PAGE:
“Every nurdle released by the Styropek facility creates outsized risks for our wildlife and environment that reach far beyond Raccoon Creek,” Masur said. “To limit and then eliminate these harms, the facility must come into full compliance with its legal obligations as quickly as possible and begin the difficult process of cleaning up its mess.”

Under the federal Clean Water Act’s citizen suit provision, private citizens affected by violations of the law are allowed to bring an enforcement action against the violator in federal court. The first step in that process is providing 60 days’ notice of the violations to the violator, as well as to state and federal environmental agencies. Citizens can seek civil penalties and a court order requiring the violator to comply with the law and remediate the harm caused by its violations.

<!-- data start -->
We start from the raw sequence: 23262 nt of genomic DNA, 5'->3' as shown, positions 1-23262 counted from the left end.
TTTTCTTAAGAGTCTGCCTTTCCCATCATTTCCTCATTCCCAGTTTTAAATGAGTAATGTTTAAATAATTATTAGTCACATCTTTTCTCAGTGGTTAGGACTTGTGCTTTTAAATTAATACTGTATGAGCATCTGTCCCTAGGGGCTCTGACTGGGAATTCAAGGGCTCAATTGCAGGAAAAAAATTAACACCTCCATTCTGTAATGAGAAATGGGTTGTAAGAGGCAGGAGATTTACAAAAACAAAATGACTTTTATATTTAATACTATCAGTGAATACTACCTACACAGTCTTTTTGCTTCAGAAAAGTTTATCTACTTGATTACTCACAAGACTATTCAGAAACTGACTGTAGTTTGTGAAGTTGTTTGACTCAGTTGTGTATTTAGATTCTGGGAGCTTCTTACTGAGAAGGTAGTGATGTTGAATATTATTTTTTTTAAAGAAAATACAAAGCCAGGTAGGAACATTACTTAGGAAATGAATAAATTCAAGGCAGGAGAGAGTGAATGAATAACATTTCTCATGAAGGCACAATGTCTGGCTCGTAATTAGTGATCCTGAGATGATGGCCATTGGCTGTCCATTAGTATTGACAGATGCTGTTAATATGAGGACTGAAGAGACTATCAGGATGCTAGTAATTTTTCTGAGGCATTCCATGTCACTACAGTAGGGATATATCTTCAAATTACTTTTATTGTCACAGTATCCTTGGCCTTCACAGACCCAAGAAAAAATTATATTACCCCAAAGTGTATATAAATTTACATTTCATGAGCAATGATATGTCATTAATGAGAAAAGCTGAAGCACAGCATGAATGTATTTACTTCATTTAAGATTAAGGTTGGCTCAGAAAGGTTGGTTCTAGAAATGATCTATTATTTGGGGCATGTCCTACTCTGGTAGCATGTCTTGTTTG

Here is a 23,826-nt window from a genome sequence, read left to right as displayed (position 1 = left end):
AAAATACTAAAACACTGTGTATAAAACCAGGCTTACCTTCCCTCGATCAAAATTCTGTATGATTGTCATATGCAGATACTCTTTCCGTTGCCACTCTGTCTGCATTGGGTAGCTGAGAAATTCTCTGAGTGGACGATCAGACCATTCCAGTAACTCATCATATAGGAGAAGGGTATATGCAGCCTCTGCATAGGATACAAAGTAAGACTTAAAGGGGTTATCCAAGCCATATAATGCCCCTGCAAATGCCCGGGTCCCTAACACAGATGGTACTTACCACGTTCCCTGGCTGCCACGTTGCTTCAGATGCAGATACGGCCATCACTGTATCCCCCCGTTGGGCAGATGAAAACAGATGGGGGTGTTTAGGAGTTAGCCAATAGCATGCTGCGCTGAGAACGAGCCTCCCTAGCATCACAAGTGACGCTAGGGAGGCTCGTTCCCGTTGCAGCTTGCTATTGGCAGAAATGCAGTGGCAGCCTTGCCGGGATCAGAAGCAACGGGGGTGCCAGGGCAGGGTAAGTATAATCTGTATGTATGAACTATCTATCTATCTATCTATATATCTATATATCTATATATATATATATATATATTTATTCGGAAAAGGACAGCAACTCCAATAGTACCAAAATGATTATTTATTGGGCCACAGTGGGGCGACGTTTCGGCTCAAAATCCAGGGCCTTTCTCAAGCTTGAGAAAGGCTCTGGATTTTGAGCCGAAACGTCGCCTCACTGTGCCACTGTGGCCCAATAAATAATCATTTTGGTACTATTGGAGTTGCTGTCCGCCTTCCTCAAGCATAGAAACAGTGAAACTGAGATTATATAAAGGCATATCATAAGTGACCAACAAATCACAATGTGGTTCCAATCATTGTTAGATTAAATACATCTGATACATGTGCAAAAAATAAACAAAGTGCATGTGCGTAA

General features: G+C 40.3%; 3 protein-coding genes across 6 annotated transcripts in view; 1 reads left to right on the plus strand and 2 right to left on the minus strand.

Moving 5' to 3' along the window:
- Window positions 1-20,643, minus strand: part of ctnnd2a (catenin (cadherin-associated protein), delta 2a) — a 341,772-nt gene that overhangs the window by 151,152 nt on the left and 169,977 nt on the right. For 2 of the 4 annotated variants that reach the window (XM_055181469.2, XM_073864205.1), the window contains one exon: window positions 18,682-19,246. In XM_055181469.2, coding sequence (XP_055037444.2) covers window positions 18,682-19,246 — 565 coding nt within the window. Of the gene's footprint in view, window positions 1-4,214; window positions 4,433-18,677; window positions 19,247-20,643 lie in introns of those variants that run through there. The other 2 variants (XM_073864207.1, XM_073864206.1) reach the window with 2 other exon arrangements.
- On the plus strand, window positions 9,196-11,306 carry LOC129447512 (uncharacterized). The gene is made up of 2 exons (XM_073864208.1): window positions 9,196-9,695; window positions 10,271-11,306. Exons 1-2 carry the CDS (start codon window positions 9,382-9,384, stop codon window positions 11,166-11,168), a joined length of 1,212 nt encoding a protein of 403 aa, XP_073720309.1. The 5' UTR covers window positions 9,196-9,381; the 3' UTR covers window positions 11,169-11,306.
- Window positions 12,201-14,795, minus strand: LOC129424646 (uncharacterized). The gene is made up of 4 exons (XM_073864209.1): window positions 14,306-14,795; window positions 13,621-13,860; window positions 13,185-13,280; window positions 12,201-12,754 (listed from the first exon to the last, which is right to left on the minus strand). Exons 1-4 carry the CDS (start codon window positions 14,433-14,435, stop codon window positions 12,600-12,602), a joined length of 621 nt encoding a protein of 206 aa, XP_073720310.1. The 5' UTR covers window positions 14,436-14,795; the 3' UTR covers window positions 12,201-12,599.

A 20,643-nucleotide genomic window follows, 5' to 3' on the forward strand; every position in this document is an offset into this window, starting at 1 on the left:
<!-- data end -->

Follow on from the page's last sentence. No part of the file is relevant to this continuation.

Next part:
PennEnvironment is a statewide, citizen-based environmental advocacy organization working for clean air, clean water and protecting Pennsylvania’s open spaces. For more information about our work, visit www.pennenvironment.org.

Three Rivers Waterkeeper, a member organization of the Waterkeeper Alliance, has a mission to improve and protect the water quality of the Allegheny, Monongahela, and Ohio Rivers, which are critical to the health, vitality, and economic prosperity of our region and communities.  For more information about our work, visit www.threeriverswaterkeeper.org.

The groups are represented by the Boston-based, non-profit National Environmental Law Center, which represents citizen groups across the country in actions to enforce the nation’s environmental laws.  For more information, visit www.NELC.org.